The republic was a military and political association of tribes living in the Rif Mountains of northern Morocco. The supreme legislative and executive powers were exercised by the National Assembly, which was headed by the president, or emir, Abd al-Karim. The republic had a five-member government. The local administrative unit was a tribe headed by a kaid and a community council, or jamaah. The kaids were subordinate to the Ministry of Internal Affairs and the Council for Tribal Affairs.
The revenue from special taxes, for example a poll tax and a tax on personal income, was used for the needs of the army. For a long time the Rif Republic successfully fought off Spanish and French troops, defeating them repeatedly. The republic fell on May 27, 1926, under the united onslaught of the Spanish and French armies.
The Rif has been inhabited by the Rifains since prehistoric times. As early as the 11th century BC, the Phoenicians and Carthaginians began to establish trading posts on the Mediterranean and Atlantic coasts, and founded cities such as Tetouan, Melilla and, in 5th century BC, Tangier. After the Third Punic War, Carthage was supplanted by Rome, and the Rif became part of the province of Mauretania. When the latter was divided during the rule of Emperor Claudius, Tangier became the capital of Mauretania Tingitana. In the 5th century AD, the region was raided by the Vandals, and Roman rule came to an end. The region remained under Vandal control until the 6th century AD when the Byzantines reconquered parts of it.
In 710, Salih I ibn Mansur founded the Kingdom of Nekor in the Rif and converted most Berbers to Islam. Arabs then established more cities. By the 15th century, many Spanish Moors were exiled from Spain and most of them lived in the Rif, bringing their culture, Andalusian music, and even establishing Chefchaouen. Since then, the Rif had suffered a lot of battles between Morocco, Spain and Portugal. In 1415, Portugal invaded Ceuta, and in 1490 Spain invaded Melilla. There was period of peace after, but war between Spain and Morocco arose again in 1859 in Tetouan where Morocco was defeated. The Spanish-Moroccan conflicts didn’t end. In the 20th century, under the leadership of Abd el-Krim El-Khattabi, the Moroccan guerrilla leader, The Riffians struggled against Spanish rule and aimed to free Morocco from French and Spanish colonization. Abd el-Krim later established the Republic of the Rif in 1921 which lasted until 1926, reinstating the Spanish protectorate. The region was returned to Morocco after its independence in 1956.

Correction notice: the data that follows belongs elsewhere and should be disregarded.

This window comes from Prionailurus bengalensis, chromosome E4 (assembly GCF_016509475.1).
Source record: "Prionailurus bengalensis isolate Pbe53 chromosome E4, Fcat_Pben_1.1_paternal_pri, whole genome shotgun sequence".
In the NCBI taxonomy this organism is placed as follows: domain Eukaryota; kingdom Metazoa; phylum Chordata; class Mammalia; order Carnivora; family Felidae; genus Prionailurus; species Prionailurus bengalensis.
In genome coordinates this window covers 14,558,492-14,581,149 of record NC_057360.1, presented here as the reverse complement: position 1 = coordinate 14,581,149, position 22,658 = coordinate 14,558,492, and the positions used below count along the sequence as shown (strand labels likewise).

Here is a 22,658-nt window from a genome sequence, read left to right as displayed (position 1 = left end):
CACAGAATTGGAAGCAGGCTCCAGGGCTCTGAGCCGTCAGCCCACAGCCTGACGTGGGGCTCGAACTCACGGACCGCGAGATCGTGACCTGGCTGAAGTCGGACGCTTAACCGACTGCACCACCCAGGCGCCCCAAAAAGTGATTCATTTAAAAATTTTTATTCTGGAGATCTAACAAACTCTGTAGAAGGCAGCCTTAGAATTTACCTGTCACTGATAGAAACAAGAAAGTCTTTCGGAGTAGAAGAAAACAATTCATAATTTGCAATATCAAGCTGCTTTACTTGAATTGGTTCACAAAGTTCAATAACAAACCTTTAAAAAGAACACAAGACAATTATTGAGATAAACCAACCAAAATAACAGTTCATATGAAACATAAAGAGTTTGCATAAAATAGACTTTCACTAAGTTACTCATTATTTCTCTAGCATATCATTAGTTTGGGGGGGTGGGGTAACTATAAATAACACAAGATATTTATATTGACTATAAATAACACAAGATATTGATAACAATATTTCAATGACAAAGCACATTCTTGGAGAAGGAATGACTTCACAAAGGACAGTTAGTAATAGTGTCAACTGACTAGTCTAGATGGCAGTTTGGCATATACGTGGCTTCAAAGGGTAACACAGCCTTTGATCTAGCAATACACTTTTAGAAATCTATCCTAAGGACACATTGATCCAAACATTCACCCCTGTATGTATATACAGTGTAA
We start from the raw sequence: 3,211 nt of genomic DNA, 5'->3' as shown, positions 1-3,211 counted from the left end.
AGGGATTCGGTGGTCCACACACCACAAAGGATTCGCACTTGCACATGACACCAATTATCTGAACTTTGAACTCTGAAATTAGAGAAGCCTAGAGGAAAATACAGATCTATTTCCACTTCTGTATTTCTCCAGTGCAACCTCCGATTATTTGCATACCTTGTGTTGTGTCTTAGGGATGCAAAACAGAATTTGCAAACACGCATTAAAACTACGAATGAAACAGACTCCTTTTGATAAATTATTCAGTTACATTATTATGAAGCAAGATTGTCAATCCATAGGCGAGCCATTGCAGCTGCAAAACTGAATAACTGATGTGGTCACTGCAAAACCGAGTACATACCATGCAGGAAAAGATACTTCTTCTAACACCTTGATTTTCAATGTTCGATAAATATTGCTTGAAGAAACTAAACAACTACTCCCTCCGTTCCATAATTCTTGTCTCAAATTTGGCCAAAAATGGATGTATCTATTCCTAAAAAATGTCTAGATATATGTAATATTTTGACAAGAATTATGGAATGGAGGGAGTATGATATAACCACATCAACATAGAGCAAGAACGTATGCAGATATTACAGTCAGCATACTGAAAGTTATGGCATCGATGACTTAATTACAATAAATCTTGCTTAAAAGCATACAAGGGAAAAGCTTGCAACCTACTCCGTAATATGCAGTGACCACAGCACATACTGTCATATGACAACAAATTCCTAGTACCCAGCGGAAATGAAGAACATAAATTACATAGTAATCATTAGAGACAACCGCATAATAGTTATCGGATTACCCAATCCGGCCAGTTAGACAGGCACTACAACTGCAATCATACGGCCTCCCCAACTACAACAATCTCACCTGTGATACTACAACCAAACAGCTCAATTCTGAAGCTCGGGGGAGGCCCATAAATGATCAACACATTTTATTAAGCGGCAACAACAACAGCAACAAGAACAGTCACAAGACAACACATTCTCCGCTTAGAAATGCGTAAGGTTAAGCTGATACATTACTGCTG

During the reign of Hassan II, stage known as the Years of Lead (in Morocco) Rif people was too repressed while sidelined. Because it is known for the existence of certain political organizations that demanded from a development for the area until the separation of the territory of Morocco.
In 1958-1959 a revolt broke out in the Rif was an uprising in the North African Rif region choked with aerial bombing in the region with napalm, white phosphorous and cluster bombs carried out by an embryonic Moroccan army, led by French officers and the head of which (and overseeing operations) was the then Crown Prince Moulay Hassan (the future Hassan II). The crackdown left a balance of several thousand dead Rif.